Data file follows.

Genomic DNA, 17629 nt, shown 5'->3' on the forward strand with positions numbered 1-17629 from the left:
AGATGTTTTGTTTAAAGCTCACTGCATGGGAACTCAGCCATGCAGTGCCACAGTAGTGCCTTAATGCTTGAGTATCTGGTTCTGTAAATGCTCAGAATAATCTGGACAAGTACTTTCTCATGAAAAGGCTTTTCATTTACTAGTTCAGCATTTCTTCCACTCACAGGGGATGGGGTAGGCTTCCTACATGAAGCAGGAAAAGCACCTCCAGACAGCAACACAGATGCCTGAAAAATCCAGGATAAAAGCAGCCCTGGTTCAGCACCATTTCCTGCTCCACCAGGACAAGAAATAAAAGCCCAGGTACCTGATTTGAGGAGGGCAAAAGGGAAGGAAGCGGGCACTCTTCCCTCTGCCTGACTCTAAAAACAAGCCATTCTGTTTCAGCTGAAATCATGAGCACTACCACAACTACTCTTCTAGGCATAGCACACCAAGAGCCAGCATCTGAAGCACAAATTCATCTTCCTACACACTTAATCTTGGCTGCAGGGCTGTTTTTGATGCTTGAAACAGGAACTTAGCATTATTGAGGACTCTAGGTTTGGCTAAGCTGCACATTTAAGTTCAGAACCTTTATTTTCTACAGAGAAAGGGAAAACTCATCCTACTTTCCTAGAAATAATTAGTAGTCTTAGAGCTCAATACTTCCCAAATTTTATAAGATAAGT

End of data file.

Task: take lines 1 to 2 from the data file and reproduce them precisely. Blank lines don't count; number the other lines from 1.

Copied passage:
Genomic DNA, 17629 nt, shown 5'->3' on the forward strand with positions numbered 1-17629 from the left:
AGATGTTTTGTTTAAAGCTCACTGCATGGGAACTCAGCCATGCAGTGCCACAGTAGTGCCTTAATGCTTGAGTATCTGGTTCTGTAAATGCTCAGAATAATCTGGACAAGTACTTTCTCATGAAAAGGCTTTTCATTTACTAGTTCAGCATTTCTTCCACTCACAGGGGATGGGGTAGGCTTCCTACATGAAGCAGGAAAAGCACCTCCAGACAGCAACACAGATGCCTGAAAAATCCAGGATAAAAGCAGCCCTGGTTCAGCACCATTTCCTGCTCCACCAGGACAAGAAATAAAAGCCCAGGTACCTGATTTGAGGAGGGCAAAAGGGAAGGAAGCGGGCACTCTTCCCTCTGCCTGACTCTAAAAACAAGCCATTCTGTTTCAGCTGAAATCATGAGCACTACCACAACTACTCTTCTAGGCATAGCACACCAAGAGCCAGCATCTGAAGCACAAATTCATCTTCCTACACACTTAATCTTGGCTGCAGGGCTGTTTTTGATGCTTGAAACAGGAACTTAGCATTATTGAGGACTCTAGGTTTGGCTAAGCTGCACATTTAAGTTCAGAACCTTTATTTTCTACAGAGAAAGGGAAAACTCATCCTACTTTCCTAGAAATAATTAGTAGTCTTAGAGCTCAATACTTCCCAAATTTTATAAGATAAGT